Updated April 6, 2021 - 7:34 pm
Thousands of students poured onto Clark County School District campuses Tuesday in the final wave of reopening school buildings that were shuttered in March 2020 by the COVID-19 pandemic.
For the first time in over a year, the district also is offering full-time in-person instruction for elementary students, some of whom returned to school buildings under a hybrid instruction model on March 1.
Secondary schools, meanwhile, welcomed back students in seventh, eighth, 10th and 11th grades in the hybrid instructional model. Their peers in sixth, ninth and 12th grades returned before spring break.
Tuesday’s reopening was also the first chance for fourth- and fifth-graders to return to in-person instruction in more than a year.
Tia Troutman, parent to a fifth grader at Tyrone Thompson Elementary School, said the year had had a major impact on grades and academics.
For the next few weeks, Troutman said she hoped schools would be able to pinpoint the most critical concepts students had missed to prepare for next year. To not reopen full-time in August would be catastrophic, she added.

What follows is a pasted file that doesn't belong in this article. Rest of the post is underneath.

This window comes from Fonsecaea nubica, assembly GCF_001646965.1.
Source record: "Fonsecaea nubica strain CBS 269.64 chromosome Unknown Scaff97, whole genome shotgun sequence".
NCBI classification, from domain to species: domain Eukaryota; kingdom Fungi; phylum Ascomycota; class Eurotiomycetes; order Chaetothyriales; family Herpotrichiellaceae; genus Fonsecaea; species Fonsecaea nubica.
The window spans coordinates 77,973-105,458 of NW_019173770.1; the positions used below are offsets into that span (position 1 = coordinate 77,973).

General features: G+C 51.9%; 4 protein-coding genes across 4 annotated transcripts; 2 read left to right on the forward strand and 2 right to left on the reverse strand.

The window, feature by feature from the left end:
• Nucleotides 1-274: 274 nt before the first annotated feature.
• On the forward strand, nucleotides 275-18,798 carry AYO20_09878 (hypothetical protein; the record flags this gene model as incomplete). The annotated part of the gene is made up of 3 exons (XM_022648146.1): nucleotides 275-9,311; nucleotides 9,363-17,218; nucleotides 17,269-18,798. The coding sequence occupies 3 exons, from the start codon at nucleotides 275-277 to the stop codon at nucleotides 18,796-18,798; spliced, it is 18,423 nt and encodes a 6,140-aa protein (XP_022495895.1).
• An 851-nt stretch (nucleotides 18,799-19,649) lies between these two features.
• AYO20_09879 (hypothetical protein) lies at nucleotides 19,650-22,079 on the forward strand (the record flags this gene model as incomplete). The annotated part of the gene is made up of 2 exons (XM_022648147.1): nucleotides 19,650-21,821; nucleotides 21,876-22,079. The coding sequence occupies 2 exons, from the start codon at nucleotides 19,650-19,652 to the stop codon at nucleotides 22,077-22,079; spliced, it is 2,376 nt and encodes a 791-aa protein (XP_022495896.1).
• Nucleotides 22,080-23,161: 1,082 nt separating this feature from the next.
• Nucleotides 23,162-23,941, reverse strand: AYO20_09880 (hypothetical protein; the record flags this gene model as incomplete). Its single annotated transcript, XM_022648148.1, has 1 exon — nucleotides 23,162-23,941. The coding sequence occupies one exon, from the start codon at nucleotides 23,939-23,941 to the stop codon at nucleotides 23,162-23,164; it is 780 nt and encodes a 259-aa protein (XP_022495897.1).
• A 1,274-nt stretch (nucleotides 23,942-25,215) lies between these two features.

“I’m ready. He is too,” Troutman said of returning. “I just wish it would have happened much sooner.”
Districtwide, a total of 77,662 elementary students and 61,479 secondary students returned to campuses for in-person instruction Tuesday, while another 170,008 students across all grades remain in distance learning.
In the last update on March 18, the district had 69,125 eligible elementary students — then just preschool to third graders — in hybrid learning.
Some schools have wait lists to return
With state-mandated capacity caps still in place, students at some schools are also on wait lists for in-person learning — but the district could not say how many, noting it does not “centrally compile” the data.
At Tyrone Thompson Elementary School, around 75 percent of students chose to return Tuesday, compared with just one-quarter on March 1. The jump was noticeable in the number of families waiting outside the school and making their way through the parking lot.